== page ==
It's not every day you laud Procter & Gamble for genuinely smart, thoughtful advertising, but here we are. This new ad campaign, dubbed "Like a Girl," asks an important question: When did doing something "like a girl" become an insult? They hired award-winning documentary filmmaker Lauren Greenfield to create it, and the result is pretty stirring. Discuss
Great news. It turns out Jason David Frank, who we all remember from his days as The Mighty Morphin' Power Rangers' Tommy, AKA the Green Ranger, AKA the White Ranger (AKA, Red Zeo, etc...) has recently become the head of "Jesus Didn't Tap." As the name implies(?), it's a line of Christian-themed clothing for MMA enthusiasts. So, to recap: The Green Ranger is running a line of Christian-themed MMA clothing. That is a pretty incredible sentence.
Sure. MMA fighters have to get dressed too, and these clothes seem as good as any—and there are options for both the ladies and the fellas. There's also a Message of the Day, because unbeatable fighting skills and interconnected robo-zords are no substitute for spiritual growth. All told, this is great news for Power Rangers enthusiasts and MMA fans, so there's a little something for everyone ... Discuss
In this economy,it's tempting to go after every advantage you can. You never know what little factoid on your resume might increase your chances of a call-back—or decrease them. Well, a new survey has found that there is at least one pretty big red flag for potential employers: talking about your faith on a resume. That's according to the "Religious Affiliation and Hiring Discrimination” experts, who conducted a study in New England and the South in which they found employers were 26 percent less likely to call an applicant who "expressed a religious identity" on their resume. “These studies do tend to show there will be factors in resumes that will lead to bias,” said David Lewin, director of Berkeley Research Group’s Labor and Employment practice. “Religion could well be one of them” ... Discuss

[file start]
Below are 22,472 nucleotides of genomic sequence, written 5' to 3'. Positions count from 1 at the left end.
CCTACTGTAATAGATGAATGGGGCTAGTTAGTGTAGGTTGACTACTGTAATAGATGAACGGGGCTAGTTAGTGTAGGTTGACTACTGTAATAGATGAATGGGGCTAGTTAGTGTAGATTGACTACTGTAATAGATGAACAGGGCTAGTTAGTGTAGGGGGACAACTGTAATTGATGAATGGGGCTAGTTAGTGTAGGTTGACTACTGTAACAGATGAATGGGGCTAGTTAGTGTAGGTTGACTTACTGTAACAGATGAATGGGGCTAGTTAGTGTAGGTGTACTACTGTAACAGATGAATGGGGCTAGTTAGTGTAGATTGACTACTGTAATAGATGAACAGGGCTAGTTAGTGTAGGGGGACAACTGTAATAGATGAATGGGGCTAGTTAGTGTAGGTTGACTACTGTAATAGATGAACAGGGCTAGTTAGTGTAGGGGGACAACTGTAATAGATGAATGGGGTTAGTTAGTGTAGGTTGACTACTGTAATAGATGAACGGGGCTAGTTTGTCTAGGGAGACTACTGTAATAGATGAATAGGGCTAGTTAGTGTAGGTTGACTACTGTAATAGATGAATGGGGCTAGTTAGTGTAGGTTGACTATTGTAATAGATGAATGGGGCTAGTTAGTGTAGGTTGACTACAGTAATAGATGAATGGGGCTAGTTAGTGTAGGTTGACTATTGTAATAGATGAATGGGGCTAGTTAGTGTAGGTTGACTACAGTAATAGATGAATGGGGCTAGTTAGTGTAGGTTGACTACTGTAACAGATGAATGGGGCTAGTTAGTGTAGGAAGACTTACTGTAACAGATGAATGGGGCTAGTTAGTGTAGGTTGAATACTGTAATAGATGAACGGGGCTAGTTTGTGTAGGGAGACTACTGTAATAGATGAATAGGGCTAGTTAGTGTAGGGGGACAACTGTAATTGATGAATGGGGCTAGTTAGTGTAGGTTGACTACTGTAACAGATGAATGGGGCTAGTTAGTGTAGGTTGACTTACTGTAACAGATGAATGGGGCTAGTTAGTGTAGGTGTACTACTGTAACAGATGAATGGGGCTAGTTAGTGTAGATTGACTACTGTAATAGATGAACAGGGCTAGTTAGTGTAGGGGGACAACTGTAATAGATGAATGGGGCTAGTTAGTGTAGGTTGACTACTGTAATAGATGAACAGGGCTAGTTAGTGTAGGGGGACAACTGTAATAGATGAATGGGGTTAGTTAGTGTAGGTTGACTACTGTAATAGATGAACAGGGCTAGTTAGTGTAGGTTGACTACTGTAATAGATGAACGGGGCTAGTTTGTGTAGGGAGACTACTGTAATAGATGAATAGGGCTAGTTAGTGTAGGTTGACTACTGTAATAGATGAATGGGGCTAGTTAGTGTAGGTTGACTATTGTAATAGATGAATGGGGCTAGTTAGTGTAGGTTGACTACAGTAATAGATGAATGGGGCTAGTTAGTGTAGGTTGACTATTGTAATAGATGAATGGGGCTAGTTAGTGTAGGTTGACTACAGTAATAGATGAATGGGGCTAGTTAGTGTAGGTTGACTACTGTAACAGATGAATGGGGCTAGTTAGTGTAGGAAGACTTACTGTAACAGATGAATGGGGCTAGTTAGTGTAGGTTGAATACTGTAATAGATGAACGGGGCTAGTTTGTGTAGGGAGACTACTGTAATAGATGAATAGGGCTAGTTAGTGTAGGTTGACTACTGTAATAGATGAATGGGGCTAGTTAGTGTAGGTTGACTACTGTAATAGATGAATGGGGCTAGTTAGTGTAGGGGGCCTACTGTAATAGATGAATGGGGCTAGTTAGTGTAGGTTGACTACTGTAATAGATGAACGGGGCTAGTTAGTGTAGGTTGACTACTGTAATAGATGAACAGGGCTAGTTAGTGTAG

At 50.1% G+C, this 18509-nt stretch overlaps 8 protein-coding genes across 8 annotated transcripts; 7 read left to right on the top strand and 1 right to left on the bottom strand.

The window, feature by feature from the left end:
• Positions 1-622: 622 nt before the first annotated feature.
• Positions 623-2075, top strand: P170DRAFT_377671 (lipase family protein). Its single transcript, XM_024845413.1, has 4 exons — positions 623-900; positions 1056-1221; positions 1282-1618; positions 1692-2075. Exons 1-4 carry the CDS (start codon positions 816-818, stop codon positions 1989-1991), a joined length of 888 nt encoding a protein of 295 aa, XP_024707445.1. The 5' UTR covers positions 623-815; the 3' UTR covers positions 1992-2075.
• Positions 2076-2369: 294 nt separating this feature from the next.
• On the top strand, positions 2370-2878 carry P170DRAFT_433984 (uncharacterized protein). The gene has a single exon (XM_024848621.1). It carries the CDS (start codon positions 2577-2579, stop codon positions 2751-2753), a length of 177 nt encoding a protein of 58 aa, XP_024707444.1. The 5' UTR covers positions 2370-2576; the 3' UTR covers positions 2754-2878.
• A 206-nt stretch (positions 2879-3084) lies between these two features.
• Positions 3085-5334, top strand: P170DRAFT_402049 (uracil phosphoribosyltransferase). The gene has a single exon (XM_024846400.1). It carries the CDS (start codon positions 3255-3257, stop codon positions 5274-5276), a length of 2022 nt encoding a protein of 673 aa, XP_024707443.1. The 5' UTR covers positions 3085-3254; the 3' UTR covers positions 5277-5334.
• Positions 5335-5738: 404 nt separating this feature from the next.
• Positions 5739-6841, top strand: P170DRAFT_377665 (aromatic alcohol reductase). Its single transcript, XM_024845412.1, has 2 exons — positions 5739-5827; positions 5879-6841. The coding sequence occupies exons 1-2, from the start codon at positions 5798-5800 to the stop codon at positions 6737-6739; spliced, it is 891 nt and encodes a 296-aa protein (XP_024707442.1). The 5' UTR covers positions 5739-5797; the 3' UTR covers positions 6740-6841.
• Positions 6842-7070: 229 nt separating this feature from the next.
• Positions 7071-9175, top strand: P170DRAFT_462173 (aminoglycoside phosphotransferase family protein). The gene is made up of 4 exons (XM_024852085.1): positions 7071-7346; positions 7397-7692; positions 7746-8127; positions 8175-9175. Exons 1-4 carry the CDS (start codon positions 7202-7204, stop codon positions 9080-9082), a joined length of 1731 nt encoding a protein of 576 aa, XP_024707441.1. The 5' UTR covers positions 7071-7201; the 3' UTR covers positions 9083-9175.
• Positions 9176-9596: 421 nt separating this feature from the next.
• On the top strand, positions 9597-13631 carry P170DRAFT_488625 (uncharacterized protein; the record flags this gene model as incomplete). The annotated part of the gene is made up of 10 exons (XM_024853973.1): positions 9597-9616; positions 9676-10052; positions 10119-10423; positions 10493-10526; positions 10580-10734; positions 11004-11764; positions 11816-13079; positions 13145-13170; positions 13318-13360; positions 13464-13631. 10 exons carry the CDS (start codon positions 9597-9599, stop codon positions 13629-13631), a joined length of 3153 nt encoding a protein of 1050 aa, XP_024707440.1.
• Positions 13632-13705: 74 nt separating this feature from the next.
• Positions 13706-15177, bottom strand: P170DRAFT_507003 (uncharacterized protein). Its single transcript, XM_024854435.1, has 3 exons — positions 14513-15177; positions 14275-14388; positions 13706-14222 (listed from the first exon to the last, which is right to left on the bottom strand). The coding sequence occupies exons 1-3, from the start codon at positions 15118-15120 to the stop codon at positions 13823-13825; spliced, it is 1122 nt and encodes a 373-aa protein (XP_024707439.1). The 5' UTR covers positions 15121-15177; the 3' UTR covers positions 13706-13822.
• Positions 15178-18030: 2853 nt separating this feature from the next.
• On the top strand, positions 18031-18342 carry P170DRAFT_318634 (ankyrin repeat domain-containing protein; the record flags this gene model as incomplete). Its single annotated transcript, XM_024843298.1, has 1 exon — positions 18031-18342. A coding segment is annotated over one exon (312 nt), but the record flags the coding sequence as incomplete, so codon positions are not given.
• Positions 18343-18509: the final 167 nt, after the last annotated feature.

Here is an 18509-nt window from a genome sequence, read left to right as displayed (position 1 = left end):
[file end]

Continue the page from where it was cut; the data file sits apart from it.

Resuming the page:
Well, well, well. How the tables have turned. A new report from the University of Virginia suggests that being popular in high school is actually a liability later on in life, with the "cool kids" going on to have more problems making friends and staying out of legal trouble. “We call it the high school reunion effect,” says Joseph Allen, a psychologist who led the study. “The student who was popular and was running with the fast crowd isn’t doing as great later on. It’s…the revenge of the good quiet kids.” That "fast crowd" will end up being 40% more likely to have substance abuse problems, 23% more likely to engage in criminal activity and even have more trouble managing their relationships.
For the purposes of the study, "cool kids" were determined by how many people the test subjects made out with in high school, how many friends they had, how important it was to them to be popular and what they did for fun on the weekends. So all those nights spent wishing you were cool may actually have paid off ... Discuss
It appears that a 9-foot-long great white named "Shark Alpha" had been tagged by scientists and was doing what sharks do (being horrible) around the coast of Australia when it was suddenly, swiftly, eaten alive by something. Yes—the ocean is not safe for a Great White Shark anymore, and you want to go swim in it? When mystery monsters are eating sharks out there? Get out of town.
The prevailing theory is that Shark Alpha was eaten by the recently discovered giant squid, which is proof that your worst nightmares are mere shadows of the horrors that exist in the waking world. Giant squids have been hypothetical terrors for a long time, but were recently proved to actually exist, to be voracious feeders and, evidently, to happily eat whatever predators they want. All this adds up to a simple lesson: Don't even think about going in the water ... Discuss